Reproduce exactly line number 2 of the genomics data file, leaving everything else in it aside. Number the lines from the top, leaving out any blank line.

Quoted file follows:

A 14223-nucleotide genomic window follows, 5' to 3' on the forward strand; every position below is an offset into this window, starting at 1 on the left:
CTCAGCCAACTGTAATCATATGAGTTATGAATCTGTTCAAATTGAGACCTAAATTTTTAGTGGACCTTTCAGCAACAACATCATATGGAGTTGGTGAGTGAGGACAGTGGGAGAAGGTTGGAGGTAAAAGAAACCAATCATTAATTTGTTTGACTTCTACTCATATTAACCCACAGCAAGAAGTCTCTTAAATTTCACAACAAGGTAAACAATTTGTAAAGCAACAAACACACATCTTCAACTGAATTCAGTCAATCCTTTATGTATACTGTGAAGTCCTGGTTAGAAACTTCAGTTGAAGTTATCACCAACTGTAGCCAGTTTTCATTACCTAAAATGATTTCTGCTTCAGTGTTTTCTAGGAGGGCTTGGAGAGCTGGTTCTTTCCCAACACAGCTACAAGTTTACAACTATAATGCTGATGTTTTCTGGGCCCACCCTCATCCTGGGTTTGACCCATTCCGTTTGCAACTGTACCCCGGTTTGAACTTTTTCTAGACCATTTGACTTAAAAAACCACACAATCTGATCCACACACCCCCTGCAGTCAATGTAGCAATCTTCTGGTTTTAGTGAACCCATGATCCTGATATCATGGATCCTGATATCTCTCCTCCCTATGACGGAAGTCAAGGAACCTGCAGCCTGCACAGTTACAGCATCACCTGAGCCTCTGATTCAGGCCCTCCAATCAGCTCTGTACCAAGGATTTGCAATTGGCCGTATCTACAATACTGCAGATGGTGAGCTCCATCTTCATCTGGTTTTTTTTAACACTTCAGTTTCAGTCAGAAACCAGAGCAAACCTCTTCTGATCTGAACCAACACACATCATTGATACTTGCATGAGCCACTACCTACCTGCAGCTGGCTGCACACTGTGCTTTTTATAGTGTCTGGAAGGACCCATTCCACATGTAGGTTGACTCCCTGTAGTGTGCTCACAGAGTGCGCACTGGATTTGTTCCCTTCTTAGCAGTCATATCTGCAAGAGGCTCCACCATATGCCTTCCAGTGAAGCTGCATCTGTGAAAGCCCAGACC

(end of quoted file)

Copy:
CTCAGCCAACTGTAATCATATGAGTTATGAATCTGTTCAAATTGAGACCTAAATTTTTAGTGGACCTTTCAGCAACAACATCATATGGAGTTGGTGAGTGAGGACAGTGGGAGAAGGTTGGAGGTAAAAGAAACCAATCATTAATTTGTTTGACTTCTACTCATATTAACCCACAGCAAGAAGTCTCTTAAATTTCACAACAAGGTAAACAATTTGTAAAGCAACAAACACACATCTTCAACTGAATTCAGTCAATCCTTTATGTATACTGTGAAGTCCTGGTTAGAAACTTCAGTTGAAGTTATCACCAACTGTAGCCAGTTTTCATTACCTAAAATGATTTCTGCTTCAGTGTTTTCTAGGAGGGCTTGGAGAGCTGGTTCTTTCCCAACACAGCTACAAGTTTACAACTATAATGCTGATGTTTTCTGGGCCCACCCTCATCCTGGGTTTGACCCATTCCGTTTGCAACTGTACCCCGGTTTGAACTTTTTCTAGACCATTTGACTTAAAAAACCACACAATCTGATCCACACACCCCCTGCAGTCAATGTAGCAATCTTCTGGTTTTAGTGAACCCATGATCCTGATATCATGGATCCTGATATCTCTCCTCCCTATGACGGAAGTCAAGGAACCTGCAGCCTGCACAGTTACAGCATCACCTGAGCCTCTGATTCAGGCCCTCCAATCAGCTCTGTACCAAGGATTTGCAATTGGCCGTATCTACAATACTGCAGATGGTGAGCTCCATCTTCATCTGGTTTTTTTTAACACTTCAGTTTCAGTCAGAAACCAGAGCAAACCTCTTCTGATCTGAACCAACACACATCATTGATACTTGCATGAGCCACTACCTACCTGCAGCTGGCTGCACACTGTGCTTTTTATAGTGTCTGGAAGGACCCATTCCACATGTAGGTTGACTCCCTGTAGTGTGCTCACAGAGTGCGCACTGGATTTGTTCCCTTCTTAGCAGTCATATCTGCAAGAGGCTCCACCATATGCCTTCCAGTGAAGCTGCATCTGTGAAAGCCCAGACC